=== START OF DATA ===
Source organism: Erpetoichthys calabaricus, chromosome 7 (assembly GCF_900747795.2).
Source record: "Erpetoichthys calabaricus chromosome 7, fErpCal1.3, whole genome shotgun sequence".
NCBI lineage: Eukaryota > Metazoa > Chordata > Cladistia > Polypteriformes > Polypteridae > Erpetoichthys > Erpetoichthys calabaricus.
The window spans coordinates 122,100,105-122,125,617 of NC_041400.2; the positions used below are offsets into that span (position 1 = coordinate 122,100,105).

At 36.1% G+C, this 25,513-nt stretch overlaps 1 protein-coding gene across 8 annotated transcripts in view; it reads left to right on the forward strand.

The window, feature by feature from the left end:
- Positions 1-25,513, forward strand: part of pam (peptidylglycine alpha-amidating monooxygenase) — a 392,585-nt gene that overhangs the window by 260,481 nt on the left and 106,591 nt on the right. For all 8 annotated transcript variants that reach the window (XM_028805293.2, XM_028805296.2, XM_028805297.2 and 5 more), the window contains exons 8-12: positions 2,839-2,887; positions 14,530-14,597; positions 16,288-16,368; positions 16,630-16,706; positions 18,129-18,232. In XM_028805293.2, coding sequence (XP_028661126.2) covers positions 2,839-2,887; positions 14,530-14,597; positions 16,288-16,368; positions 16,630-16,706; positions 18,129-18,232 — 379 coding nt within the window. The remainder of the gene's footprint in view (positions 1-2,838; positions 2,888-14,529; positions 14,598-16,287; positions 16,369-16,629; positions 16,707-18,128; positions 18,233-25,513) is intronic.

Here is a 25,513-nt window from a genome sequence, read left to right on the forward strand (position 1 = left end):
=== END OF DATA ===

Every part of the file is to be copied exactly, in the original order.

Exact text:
Source organism: Erpetoichthys calabaricus, chromosome 7 (assembly GCF_900747795.2).
Source record: "Erpetoichthys calabaricus chromosome 7, fErpCal1.3, whole genome shotgun sequence".
NCBI lineage: Eukaryota > Metazoa > Chordata > Cladistia > Polypteriformes > Polypteridae > Erpetoichthys > Erpetoichthys calabaricus.
The window spans coordinates 122,100,105-122,125,617 of NC_041400.2; the positions used below are offsets into that span (position 1 = coordinate 122,100,105).

At 36.1% G+C, this 25,513-nt stretch overlaps 1 protein-coding gene across 8 annotated transcripts in view; it reads left to right on the forward strand.

The window, feature by feature from the left end:
- Positions 1-25,513, forward strand: part of pam (peptidylglycine alpha-amidating monooxygenase) — a 392,585-nt gene that overhangs the window by 260,481 nt on the left and 106,591 nt on the right. For all 8 annotated transcript variants that reach the window (XM_028805293.2, XM_028805296.2, XM_028805297.2 and 5 more), the window contains exons 8-12: positions 2,839-2,887; positions 14,530-14,597; positions 16,288-16,368; positions 16,630-16,706; positions 18,129-18,232. In XM_028805293.2, coding sequence (XP_028661126.2) covers positions 2,839-2,887; positions 14,530-14,597; positions 16,288-16,368; positions 16,630-16,706; positions 18,129-18,232 — 379 coding nt within the window. The remainder of the gene's footprint in view (positions 1-2,838; positions 2,888-14,529; positions 14,598-16,287; positions 16,369-16,629; positions 16,707-18,128; positions 18,233-25,513) is intronic.

Here is a 25,513-nt window from a genome sequence, read left to right on the forward strand (position 1 = left end):